"Some people may see not doing anything bad a good thing! Hence some people may not align with that game choice"
What do you mean by this? And what game choice are you referring to? Are you saying I'm one of those players, or are you presenting a counterpoint to something I said?
I was aware of the narrator. He immediately tells me to kill the dog, which I'm not willing to do, and then he never comes up again until the ending. I doubt most players would want to kill a dog, and the ones that do are probably just doing it to see more game content.
If you want to strengthen this aspect of the game, I would suggest establishing more of a motivation to reach Eden. Make surviving without it extremely difficult. Have the narrator start with more mundane instructions first, even some that are benevolent and produce great outcomes. Then let them start to get shadier, until finally you've reached a point where you're less likely to refuse, both because you've already come so far, and because your faith in the narrator has been sufficiently built up. As is, his outrageous instruction right out of the gate was too easy to disregard.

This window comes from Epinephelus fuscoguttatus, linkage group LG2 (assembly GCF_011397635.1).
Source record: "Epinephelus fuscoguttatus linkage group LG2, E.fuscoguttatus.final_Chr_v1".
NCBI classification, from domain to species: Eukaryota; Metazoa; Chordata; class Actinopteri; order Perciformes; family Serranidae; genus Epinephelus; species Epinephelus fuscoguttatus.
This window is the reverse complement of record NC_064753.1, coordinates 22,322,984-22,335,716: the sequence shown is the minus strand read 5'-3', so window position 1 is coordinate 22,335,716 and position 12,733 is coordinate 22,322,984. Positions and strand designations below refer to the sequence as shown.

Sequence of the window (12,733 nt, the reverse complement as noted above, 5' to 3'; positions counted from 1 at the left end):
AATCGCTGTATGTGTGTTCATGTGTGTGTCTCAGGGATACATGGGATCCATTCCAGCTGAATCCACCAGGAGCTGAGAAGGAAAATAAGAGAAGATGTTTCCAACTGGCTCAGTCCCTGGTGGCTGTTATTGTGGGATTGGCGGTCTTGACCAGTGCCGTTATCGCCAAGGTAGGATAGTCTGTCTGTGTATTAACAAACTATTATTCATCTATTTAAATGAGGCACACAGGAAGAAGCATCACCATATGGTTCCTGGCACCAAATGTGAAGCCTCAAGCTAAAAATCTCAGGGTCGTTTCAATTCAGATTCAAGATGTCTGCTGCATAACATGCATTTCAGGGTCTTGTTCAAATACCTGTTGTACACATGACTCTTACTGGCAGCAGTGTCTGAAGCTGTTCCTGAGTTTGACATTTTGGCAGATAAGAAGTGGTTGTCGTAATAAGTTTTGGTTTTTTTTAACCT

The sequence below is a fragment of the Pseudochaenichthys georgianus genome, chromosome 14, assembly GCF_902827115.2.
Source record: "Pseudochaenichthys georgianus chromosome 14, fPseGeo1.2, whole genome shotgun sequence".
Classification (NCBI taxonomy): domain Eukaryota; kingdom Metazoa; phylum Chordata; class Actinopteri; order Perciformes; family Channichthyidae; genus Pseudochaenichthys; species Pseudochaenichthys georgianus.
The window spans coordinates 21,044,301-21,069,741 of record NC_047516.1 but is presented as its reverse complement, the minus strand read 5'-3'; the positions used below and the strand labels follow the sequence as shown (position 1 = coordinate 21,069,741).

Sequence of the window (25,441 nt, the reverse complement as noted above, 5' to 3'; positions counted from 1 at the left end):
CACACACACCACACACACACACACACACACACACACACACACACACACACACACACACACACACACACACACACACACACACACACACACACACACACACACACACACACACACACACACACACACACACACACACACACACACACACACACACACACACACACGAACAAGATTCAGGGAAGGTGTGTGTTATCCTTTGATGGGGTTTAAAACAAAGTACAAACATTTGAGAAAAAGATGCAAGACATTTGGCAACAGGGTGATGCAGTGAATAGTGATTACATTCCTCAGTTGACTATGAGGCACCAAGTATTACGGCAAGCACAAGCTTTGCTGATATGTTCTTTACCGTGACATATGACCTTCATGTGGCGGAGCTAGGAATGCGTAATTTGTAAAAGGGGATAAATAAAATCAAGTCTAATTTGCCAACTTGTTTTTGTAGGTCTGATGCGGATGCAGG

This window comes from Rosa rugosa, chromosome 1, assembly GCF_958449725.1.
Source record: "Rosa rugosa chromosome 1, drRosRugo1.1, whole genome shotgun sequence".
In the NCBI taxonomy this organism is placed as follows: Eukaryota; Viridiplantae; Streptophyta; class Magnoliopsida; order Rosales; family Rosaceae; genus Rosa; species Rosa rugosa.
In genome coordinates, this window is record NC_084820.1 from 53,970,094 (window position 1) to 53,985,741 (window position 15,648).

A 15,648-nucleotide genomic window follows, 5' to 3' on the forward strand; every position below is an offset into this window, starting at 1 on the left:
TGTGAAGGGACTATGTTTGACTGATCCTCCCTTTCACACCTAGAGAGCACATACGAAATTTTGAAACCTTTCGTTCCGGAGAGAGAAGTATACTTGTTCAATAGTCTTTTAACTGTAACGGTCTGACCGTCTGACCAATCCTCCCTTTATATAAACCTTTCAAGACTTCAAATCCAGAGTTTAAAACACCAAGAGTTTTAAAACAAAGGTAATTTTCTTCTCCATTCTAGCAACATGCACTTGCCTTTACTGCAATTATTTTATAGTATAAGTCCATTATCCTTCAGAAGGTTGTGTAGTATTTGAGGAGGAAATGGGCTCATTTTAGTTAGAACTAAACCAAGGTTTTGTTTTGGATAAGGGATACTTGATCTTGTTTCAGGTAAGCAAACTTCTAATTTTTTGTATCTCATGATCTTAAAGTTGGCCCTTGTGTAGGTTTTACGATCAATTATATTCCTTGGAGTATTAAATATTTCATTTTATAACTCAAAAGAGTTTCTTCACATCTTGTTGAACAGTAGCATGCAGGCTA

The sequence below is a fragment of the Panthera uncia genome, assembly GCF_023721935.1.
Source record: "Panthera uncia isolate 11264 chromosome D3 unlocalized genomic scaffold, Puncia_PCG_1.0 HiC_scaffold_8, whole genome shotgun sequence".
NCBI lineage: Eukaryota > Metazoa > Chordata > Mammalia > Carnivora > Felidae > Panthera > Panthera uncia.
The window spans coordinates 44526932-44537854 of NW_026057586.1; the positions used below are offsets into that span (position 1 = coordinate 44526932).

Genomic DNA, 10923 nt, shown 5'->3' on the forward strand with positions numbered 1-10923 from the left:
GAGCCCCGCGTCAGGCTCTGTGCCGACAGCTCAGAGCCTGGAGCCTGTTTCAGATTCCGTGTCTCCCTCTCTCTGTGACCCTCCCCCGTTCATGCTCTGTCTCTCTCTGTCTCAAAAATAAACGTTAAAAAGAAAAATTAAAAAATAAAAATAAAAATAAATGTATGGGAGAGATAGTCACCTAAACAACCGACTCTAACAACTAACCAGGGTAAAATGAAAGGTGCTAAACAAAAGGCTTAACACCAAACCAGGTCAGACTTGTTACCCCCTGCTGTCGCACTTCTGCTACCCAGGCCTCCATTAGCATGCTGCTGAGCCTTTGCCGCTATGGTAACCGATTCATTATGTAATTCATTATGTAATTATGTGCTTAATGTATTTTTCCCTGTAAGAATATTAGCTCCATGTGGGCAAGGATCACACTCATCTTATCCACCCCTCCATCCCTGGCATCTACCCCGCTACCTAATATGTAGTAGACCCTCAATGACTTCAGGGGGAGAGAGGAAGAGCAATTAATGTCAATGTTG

I had assumed the moral score of the ending was objective rather than based around following the narrator. Is this not the case? Is a morally good ending only achieved by doing everything the narrator says? But then I would expect ignoring the narrator to be designated as morally bad. Or is there no morally good ending at all?
Maybe the game just wasn't for me, but I can't figure out what the intention behind it is. If the way to "beat" the game is really to just do what I did and ignore the narrator, then the game amounts to a pretty easy decision in my opinion that results in a lackluster game experience and rather unsatisying conclusion. Shouldn't achieving the intended goal of the game be more encouraged and satisfying?